As explained above, prohibiting instrumental music as a sign of mourning over the destruction of the Temple was originally instituted all year round, and only in later generations limited to the three weeks. However, the scope of the basic law was also contested by the Tosfot on Gittin,[34] who stated that even those who prohibit musical instruments would permit music for the purpose of a mitzvah, such as at a wedding. Hagahot Maimoniyot wrote[35] that music may be played at a wedding to enhance the joy of the bride and groom. The Semag[36] rules accordingly that this type of music is categorized as music for the purpose of a mitzvah. Therefore, a seudat mitzvah supersedes mourning customs.

The Magen Avraham,[37] Eliyah Rabbah,[38] and Yaavetz in his Siddur state that a seudat mitzvah for a siyum or brit milah during the nine days may not include instrumental music.

Regarding Sefirat Haomer, the Mishna Berura[39] permits a seudat mitzvah (such as an engagement), but prohibits dancing. The Arukh ha-Shulkhan adds explicitly that music is prohibited.[40] However, the purpose of the prevalent custom to avoid getting married today seems to be to avoid music and maintain mourning customs. It seems that marriage used to be permitted during the three weeks (as per the Sephardi custom to only avoid weddings from Rosh Chodesh Av), but weddings were avoided to prevent festivity that included music.

Accordingly, R. Moshe Feinstein in Igrot Moshe cites examples of situations in which music is permitted during Sefirat Haomer; for example, a couple that got married on Lag Baomer may play music throughout their Sheva Brachot – the seven days following the wedding (even for those who continue with mourning customs after Lag Baomer). Similarly, he permits one who usually keeps mourning customs until Lag Baomer to participate in a wedding during the month of Nissan held by those who avoid mourning customs during this month, since this is clearly a seudat mitzvah.[41]

Rav Ovadia[42] concludes that the custom is generally to be lenient. He also notes that since Sephardic custom permits weddings during the three weeks, clearly anyone invited to such a wedding may participate fully in such a seudat mitzvah; similarly, one invited to a wedding during Sefirat Haomer may participate fully, with music and dancing. The Hida rules similarly that one may participate in a brit milah which occurs during the mourning period over one’s parents.[43]


According to this analysis, since the day on which a boy becomes Bar Mitzvah is predetermined, there is reason to permit a seudat mitzvah with music. Therefore, if the seudat mitzvah is held on the actual birthday (of a bar or bat mitzvah), one may celebrate with music and dancing even during Sefirat Haomer.

I believe there was a tendency toward stringency in this matter in the past since it was not common to celebrate a bar/bat mitzvah with music in previous generations (during Sefira or otherwise). However, avoiding a celebration that includes music today might be hurtful to a bar mitzvah boy, and there is a preference to celebrate on the day of initiation into mitzvot; therefore, there is no reason to push off the celebration, or have a more subdued celebration, on the actual day of the bar mitzvah.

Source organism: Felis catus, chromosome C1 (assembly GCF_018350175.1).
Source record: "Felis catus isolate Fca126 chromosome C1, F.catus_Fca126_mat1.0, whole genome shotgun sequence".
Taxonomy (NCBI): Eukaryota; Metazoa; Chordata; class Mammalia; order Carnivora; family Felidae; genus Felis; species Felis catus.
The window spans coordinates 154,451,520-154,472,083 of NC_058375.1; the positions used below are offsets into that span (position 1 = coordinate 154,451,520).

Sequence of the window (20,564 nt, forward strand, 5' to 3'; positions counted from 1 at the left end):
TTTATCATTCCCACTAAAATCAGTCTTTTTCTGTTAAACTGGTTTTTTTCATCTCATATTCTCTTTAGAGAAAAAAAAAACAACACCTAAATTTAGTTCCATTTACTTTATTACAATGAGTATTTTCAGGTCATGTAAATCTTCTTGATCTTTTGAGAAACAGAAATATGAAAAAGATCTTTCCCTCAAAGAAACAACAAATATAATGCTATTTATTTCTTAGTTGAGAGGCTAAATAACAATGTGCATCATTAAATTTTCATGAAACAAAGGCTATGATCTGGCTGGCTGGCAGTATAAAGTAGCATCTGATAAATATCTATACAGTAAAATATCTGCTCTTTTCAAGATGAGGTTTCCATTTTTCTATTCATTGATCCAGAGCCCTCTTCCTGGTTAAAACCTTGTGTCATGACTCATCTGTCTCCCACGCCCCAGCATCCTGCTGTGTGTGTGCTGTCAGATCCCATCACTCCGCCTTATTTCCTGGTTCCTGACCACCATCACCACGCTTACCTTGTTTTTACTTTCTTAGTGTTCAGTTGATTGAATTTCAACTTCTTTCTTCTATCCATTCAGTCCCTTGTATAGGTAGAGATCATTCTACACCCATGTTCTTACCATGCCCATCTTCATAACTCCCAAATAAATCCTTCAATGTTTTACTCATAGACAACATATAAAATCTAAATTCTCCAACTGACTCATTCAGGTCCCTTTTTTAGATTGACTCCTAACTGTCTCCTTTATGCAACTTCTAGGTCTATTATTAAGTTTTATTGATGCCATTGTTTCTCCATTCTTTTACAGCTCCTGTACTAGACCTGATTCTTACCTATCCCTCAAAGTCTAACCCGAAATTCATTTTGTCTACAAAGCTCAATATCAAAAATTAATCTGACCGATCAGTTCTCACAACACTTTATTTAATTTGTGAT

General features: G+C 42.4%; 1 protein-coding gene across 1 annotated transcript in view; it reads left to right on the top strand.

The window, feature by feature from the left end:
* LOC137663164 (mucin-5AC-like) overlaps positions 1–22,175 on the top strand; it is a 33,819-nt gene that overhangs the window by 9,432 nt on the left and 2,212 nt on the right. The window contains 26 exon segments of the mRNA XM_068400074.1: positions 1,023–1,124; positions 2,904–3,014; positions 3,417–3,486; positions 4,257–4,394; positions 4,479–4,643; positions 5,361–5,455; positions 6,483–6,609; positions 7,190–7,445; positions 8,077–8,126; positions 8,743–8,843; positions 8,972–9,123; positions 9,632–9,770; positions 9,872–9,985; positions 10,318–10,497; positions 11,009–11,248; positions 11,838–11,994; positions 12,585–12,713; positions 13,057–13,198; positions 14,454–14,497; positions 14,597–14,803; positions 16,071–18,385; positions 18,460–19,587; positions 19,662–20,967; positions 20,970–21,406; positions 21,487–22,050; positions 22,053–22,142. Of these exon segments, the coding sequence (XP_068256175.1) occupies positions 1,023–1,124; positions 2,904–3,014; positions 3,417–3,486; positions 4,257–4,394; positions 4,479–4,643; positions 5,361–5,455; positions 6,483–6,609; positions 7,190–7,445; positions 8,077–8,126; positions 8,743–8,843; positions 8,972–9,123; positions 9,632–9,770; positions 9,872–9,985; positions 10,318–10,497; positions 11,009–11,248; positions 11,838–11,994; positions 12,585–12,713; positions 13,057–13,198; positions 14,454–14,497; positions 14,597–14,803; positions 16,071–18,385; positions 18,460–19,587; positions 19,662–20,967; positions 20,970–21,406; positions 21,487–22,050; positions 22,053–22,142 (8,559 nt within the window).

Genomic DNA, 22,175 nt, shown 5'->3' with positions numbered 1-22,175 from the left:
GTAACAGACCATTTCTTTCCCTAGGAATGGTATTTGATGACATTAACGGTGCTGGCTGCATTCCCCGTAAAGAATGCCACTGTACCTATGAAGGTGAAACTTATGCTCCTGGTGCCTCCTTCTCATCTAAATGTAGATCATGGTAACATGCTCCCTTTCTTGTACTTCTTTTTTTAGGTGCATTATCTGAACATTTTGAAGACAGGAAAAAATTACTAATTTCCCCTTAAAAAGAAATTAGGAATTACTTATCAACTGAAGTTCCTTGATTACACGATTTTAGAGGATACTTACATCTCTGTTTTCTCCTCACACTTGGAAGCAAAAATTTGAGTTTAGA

[1] Orah Haim 493.

[2] The Beit Yosef cites this custom in the name of Halakhot Pesukot (94), Shaarei Teshuva (278), and Rabbeinu Yeruham in Toldot Adam ve-Hava, netiv 5, vol. 4 (44d).

[3] Toldot Adam ve-Hava, netiv 5, vol. 4 (44d).

[4] Seder Pesach 234.

[5] Seder Olam Rabbah (Leiner) 3, in the name of R. Yohanan b. Nuri.

[6] Mishna Rosh Hashana 1:2; Gemara Rosh Hashana 16a.

[7] Orah Haim 493:1.

[8] Sec. 2.

[9] Ibid. Yevamot s.v. ואע”פ.

[10] Derashat yom rishon shel Pesach (41d).

[11] Sec. 2.

[12] Sefer ha-Manhig, hilkhot eirusin ve-nisuin, p. 538.

[13] Tefilot ha-Pesach, s.v. כל ארבעה.

[14] Presumably a Talmudic manuscript.

[15] Mishna Shekalim (3:1) states: “Three times a year the appropriation is made in the chamber … half the month before Shavuot…” – this context clearly indicates half of one month, in other words, two weeks.

[16] R. Yeruham, Toldot Adam ve-Hava, netiv 5, vol. 4 (44d); Resp. Rashbatz (I: 178). The Beit Yosef writes that according to the Ramban’s calculation in Torat ha-Adam (Shaar aveilut – inyan aveilut) the mourning customs should be kept the day of Lag Baomer and part of the following day.

[17] Dinei ha-yamim she-bein Pesach le-Shavuot.

[18] Sefer ha-minhagim (Tirna), chag ha-Pesach; Kolbo 75.

[19] In the name of Abudraham.

[20] Ibid., and see also Beit Yosef in the name of R. Joshua ibn Shuaib.

[21] This tradition does not appear in the known printed version of Tosfot.

[22] Vol. 2-3 (hilkhot Shabbat u-modadim), kellal 131:11.

[23] Section 3.

[24] According to Peninei Halakhah (zemanim ch. 3, minhagei aveilut) this Ashkenazi custom is based on the experience of the Crusades, which took place in the months of Iyar and Sivan.

[25] No. 5.

[26] No. 15.

[27] R. Hai Gaon in Teshuvot ha-Geonim, shaarei teshuva 278 (cited in Abudraham, tefilot ha-Pesach s.v. כל ארבעה); Hilkhot ha-Ritz Giat (hilkhot hadash u-sefirat ha-omer 344); Shibolei ha-Leket (seder Pesach 234); Orhot Haim vol I, hilkhot Sefirat Haomer 5.

[28] On Bava Kama 7:37.

[29] Kidushin 31a.

[30] https://www.matan.org.il/en/qna/halakhic-guide-for-the-laws-of-the-three-weeks/.

[31] Is. 24:9

[32] 560:3.

[33] Magen Avraham 558:1 noted that meat may be eaten at a seudat mitzvah during the three weeks, but no music may be played.

[34] Gittin 7a, s.v. זמרא מנלן דאסור.

[35] Hilkhot taaniyot 5:14 no. 5.

[36] Sefer Mitzvot Gadol, asin, aseh de-rabanan 3.

[37] 558:1.

[38] Orah Haim 551:21

[39] 493:3.

[40] Sec. 2.

[41] Orah Haim II: 95; Even Haezer I: 97.

[42]  Resp. Yehaveh Daat VI: 34.

[43] Resp. Haim Shaal I:21. 

Rabbanit Chanital Ofan graduated from Matan’s  Advanced Talmudic Institute.  She has an M.A. in Talmud from Bar Ilan University and is a Certified Halakhic Advisor (Yoetzet Halakha) by Nishmat.  For the last 18 years she has taught Talmud and Midrash in a number of women’s Batei Midrash. She is in the first cohort of Hilkhata Matan’s Advanced Halakha Institute and a lecturer in Matan’s Metivta program.